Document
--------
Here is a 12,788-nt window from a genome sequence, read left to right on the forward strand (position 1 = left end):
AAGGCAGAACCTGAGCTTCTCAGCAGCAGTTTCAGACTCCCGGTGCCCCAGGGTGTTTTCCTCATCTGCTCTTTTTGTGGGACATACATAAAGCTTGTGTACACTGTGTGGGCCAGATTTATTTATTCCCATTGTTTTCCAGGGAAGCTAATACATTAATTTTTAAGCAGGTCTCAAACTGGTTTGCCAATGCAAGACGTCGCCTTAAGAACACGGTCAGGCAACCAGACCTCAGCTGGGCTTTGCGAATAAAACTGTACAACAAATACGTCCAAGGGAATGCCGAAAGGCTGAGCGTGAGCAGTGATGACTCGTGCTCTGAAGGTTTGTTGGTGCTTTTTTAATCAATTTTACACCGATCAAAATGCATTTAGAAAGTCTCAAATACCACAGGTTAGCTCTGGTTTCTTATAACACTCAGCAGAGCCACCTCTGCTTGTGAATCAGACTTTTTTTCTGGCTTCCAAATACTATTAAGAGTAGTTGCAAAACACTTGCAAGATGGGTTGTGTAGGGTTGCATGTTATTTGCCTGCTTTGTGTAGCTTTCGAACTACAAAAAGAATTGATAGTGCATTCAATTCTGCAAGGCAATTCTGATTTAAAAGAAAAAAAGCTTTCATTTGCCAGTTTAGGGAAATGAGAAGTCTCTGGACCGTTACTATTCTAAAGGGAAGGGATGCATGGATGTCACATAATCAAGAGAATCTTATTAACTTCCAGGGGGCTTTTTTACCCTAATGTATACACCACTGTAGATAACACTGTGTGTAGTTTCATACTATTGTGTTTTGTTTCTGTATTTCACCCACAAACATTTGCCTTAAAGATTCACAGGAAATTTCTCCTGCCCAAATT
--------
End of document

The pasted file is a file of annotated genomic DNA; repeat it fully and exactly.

Here is a 12,788-nt window from a genome sequence, read left to right on the forward strand (position 1 = left end):
AAGGCAGAACCTGAGCTTCTCAGCAGCAGTTTCAGACTCCCGGTGCCCCAGGGTGTTTTCCTCATCTGCTCTTTTTGTGGGACATACATAAAGCTTGTGTACACTGTGTGGGCCAGATTTATTTATTCCCATTGTTTTCCAGGGAAGCTAATACATTAATTTTTAAGCAGGTCTCAAACTGGTTTGCCAATGCAAGACGTCGCCTTAAGAACACGGTCAGGCAACCAGACCTCAGCTGGGCTTTGCGAATAAAACTGTACAACAAATACGTCCAAGGGAATGCCGAAAGGCTGAGCGTGAGCAGTGATGACTCGTGCTCTGAAGGTTTGTTGGTGCTTTTTTAATCAATTTTACACCGATCAAAATGCATTTAGAAAGTCTCAAATACCACAGGTTAGCTCTGGTTTCTTATAACACTCAGCAGAGCCACCTCTGCTTGTGAATCAGACTTTTTTTCTGGCTTCCAAATACTATTAAGAGTAGTTGCAAAACACTTGCAAGATGGGTTGTGTAGGGTTGCATGTTATTTGCCTGCTTTGTGTAGCTTTCGAACTACAAAAAGAATTGATAGTGCATTCAATTCTGCAAGGCAATTCTGATTTAAAAGAAAAAAAGCTTTCATTTGCCAGTTTAGGGAAATGAGAAGTCTCTGGACCGTTACTATTCTAAAGGGAAGGGATGCATGGATGTCACATAATCAAGAGAATCTTATTAACTTCCAGGGGGCTTTTTTACCCTAATGTATACACCACTGTAGATAACACTGTGTGTAGTTTCATACTATTGTGTTTTGTTTCTGTATTTCACCCACAAACATTTGCCTTAAAGATTCACAGGAAATTTCTCCTGCCCAAATT